That's one side of it. The other is that Dubai had Iran to go to as a lender of last resort -- Abu Dhabi didn't want Dubai to cross that bridge.

That raises the question, what is Abu Dhabi getting in return? Once the financial crisis passes what is to prevent Dubai from reasserting its independence?

Interesting, too, that the article doesn't say anything about Dubai's domestic policy or economic model. The fact is that Abu Dhabi has been busy playing catch up to Dubai in terms of hotels, higher education, technology, museums.

Thanks to a faithful reader for the pointer to the Economist article.


How your grandpa and grandma might have twittered.

More about the Notificator here. I like that it's filed under "useless technology." Although it seems to me that for its time the Notificator might have been more useful than twitter.

The Notificator was an early response to the Thomas Schelling coordination problem.

Making Islamic finance transparent

Minnesota Public Radio
Here's how the mortgage, known as Murabaha financing or "cost plus sale," works:

The state buys a home and resells it to the buyer at a higher price. The down payment and monthly installments are agreed to up front at current mortgage rates.

The deal is identical to a thirty-year fixed-rate loan, except there's no additional interest, because the higher up front price factors in payments that would have been made over the life of a traditional mortgage.

A handful of private banks and lending institutions offer Islamic mortgages in the U.S., but Minnesota Housing is the first state agency to offer such a product.
In the U.S. mortgage interest is tax deductible -- it can be used to reduce the tax you owe on your income tax. I wonder if the home buyer taking an Islamic mortgage will still be able to take this deduction. Because otherwise these mortgages are mathematically equivalent, economically equivalent to a conventional fixed interest mortgage. It is only in the mind of the borrower that they appropriate for a devote Muslim whereas a conventional fixed interest mortgage is not.

To me an Islamic mortgage would be one where the buyer and the lender shared the profit (or loss) of any eventual sale of the property.


Tuesday, March 03, 2009

Are mergers the answer?

Most observers say part of the problem the world economy is facing come as a result of the massive size of companies like Citigroup and AIG. They became too big to manage, too big to fail (hence, knew they would receive bailouts if they failed, skewing their incentives to take on excessively risky strategies), and are now too big for government takeover.

The question arises: are mergers in this environment a good idea? Look at the trouble Bank of America is in since taking over Merrill Lynch. Is it a good idea to mix good assets with bad? Isn't the lack-of-trust problem we're facing created by the inability of outsiders to tell who is healthy and who is not? The same goes for government regulators -- if the unhealthy assets could be identified they could carved out into a "bad bank" and the virtuous cycle of health and trust in the good banks might be restored.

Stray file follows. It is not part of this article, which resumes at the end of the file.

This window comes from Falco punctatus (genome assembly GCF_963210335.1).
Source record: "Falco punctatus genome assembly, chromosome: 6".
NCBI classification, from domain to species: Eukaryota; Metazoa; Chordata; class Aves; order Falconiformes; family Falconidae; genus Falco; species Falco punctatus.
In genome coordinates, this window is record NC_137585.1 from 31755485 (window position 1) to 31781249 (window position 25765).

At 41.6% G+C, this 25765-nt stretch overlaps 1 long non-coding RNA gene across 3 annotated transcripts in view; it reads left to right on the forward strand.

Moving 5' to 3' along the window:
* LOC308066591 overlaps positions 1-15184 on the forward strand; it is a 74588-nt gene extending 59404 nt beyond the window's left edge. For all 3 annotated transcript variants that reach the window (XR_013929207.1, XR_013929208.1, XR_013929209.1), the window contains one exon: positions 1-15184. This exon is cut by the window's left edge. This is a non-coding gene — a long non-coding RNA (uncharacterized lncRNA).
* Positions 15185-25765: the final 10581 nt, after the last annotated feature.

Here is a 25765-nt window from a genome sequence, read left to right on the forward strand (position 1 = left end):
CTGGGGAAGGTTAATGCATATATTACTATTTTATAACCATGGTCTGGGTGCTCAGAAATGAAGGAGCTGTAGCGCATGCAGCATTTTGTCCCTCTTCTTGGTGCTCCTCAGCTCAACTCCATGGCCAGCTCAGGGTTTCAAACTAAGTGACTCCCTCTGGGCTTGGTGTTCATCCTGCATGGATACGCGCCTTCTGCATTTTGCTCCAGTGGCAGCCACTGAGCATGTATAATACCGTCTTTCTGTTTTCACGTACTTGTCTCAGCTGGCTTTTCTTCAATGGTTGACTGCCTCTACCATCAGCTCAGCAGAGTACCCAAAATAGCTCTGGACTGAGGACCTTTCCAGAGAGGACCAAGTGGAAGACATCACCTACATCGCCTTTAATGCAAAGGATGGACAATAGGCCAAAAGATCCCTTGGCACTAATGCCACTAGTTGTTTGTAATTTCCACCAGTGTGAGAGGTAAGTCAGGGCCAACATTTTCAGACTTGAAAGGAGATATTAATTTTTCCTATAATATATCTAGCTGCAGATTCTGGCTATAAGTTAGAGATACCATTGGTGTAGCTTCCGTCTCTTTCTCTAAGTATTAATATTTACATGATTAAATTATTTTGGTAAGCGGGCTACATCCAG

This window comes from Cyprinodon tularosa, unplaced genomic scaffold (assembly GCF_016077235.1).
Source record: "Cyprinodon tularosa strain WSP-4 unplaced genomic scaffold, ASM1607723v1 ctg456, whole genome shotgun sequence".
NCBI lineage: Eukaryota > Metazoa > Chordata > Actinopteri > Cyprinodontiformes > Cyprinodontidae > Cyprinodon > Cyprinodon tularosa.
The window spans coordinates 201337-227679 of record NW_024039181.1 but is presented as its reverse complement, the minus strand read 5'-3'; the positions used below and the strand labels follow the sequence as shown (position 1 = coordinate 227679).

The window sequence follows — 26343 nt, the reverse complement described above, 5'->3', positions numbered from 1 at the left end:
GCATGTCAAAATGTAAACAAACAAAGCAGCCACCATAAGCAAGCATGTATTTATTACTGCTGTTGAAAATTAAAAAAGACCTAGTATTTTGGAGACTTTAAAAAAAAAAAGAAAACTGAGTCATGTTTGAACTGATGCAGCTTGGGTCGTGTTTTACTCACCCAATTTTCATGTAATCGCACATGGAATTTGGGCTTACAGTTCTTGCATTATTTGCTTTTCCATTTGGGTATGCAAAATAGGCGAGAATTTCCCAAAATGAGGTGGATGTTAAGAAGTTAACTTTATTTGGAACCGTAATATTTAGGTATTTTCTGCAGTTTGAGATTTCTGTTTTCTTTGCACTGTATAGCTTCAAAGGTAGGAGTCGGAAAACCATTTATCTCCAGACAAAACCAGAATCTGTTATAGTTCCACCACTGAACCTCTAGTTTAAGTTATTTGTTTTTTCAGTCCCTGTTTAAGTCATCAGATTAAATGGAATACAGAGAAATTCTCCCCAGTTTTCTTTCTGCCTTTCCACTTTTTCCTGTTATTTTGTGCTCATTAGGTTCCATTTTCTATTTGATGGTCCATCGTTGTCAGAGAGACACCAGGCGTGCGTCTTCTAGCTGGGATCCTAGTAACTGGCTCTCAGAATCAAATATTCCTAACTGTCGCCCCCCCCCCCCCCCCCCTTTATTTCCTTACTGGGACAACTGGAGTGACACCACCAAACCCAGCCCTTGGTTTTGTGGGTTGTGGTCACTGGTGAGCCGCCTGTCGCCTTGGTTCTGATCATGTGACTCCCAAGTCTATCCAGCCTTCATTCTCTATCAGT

I ask this in light of this news:
The UAE Government would favour mergers of real estate and financial institutions to create better synergies in the current economic situation, a top government official said.

"We are looking favourably to the merger of real estate and financial companies within the UAE as it would create better synergies," Sultan Bin Saeed Al Mansouri, UAE Minister of Economy, told delegates at a conference in Abu Dhabi on Monday.

His comments come at a time when the country's two biggest mortgage lenders - Amlak and Tamweel - are in the process of a merger, while Emirates Bank and National Bank of Dubai have already merged to create the region's biggest lender.

Economics: the new sexy

Listen to the NPR story. Enrollments at universities are up. We may not have predicted the downturn, or know what happened or agree on how to fix it. But we can tell a good story, and studying is more helpful than some of the alternatives. Even finance majors are turning to economics.


Sunday, March 01, 2009

Quote of the day

"Dubai has an economic threat going on," said Timothy Walters, head of the journalism and mass communications department at the American University of Sharjah. "When a society feels threatened, people who manage it try to regulate the media because they know media has the power to change."
Read it all.

But there's also this from AP as well:
Police in Guyana say they are looking for bloggers who caused alarm with a false report that a commercial bank in the South American nation had requested a $5 million bailout to avert a collapse.